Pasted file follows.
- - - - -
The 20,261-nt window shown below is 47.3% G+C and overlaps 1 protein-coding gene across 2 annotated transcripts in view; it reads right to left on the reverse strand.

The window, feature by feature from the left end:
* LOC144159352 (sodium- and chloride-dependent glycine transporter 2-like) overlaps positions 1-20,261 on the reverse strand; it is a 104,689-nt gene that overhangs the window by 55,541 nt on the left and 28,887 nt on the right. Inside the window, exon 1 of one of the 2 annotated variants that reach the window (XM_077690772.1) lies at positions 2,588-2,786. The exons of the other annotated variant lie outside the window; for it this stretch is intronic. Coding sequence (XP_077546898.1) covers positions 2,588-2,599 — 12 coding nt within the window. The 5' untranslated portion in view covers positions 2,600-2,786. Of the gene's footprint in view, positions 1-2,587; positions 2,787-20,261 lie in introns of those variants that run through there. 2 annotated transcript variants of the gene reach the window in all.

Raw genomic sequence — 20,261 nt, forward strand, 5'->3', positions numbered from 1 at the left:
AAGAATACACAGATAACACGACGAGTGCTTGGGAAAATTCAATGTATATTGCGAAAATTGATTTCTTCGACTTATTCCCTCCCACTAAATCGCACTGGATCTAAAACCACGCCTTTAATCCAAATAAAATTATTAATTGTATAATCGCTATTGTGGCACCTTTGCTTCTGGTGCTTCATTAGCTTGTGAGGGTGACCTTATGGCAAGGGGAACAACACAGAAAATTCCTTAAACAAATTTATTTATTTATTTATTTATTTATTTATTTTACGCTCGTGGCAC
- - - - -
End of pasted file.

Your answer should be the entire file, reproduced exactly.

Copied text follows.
The 20,261-nt window shown below is 47.3% G+C and overlaps 1 protein-coding gene across 2 annotated transcripts in view; it reads right to left on the reverse strand.

The window, feature by feature from the left end:
* LOC144159352 (sodium- and chloride-dependent glycine transporter 2-like) overlaps positions 1-20,261 on the reverse strand; it is a 104,689-nt gene that overhangs the window by 55,541 nt on the left and 28,887 nt on the right. Inside the window, exon 1 of one of the 2 annotated variants that reach the window (XM_077690772.1) lies at positions 2,588-2,786. The exons of the other annotated variant lie outside the window; for it this stretch is intronic. Coding sequence (XP_077546898.1) covers positions 2,588-2,599 — 12 coding nt within the window. The 5' untranslated portion in view covers positions 2,600-2,786. Of the gene's footprint in view, positions 1-2,587; positions 2,787-20,261 lie in introns of those variants that run through there. 2 annotated transcript variants of the gene reach the window in all.

Raw genomic sequence — 20,261 nt, forward strand, 5'->3', positions numbered from 1 at the left:
AAGAATACACAGATAACACGACGAGTGCTTGGGAAAATTCAATGTATATTGCGAAAATTGATTTCTTCGACTTATTCCCTCCCACTAAATCGCACTGGATCTAAAACCACGCCTTTAATCCAAATAAAATTATTAATTGTATAATCGCTATTGTGGCACCTTTGCTTCTGGTGCTTCATTAGCTTGTGAGGGTGACCTTATGGCAAGGGGAACAACACAGAAAATTCCTTAAACAAATTTATTTATTTATTTATTTATTTATTTATTTTACGCTCGTGGCAC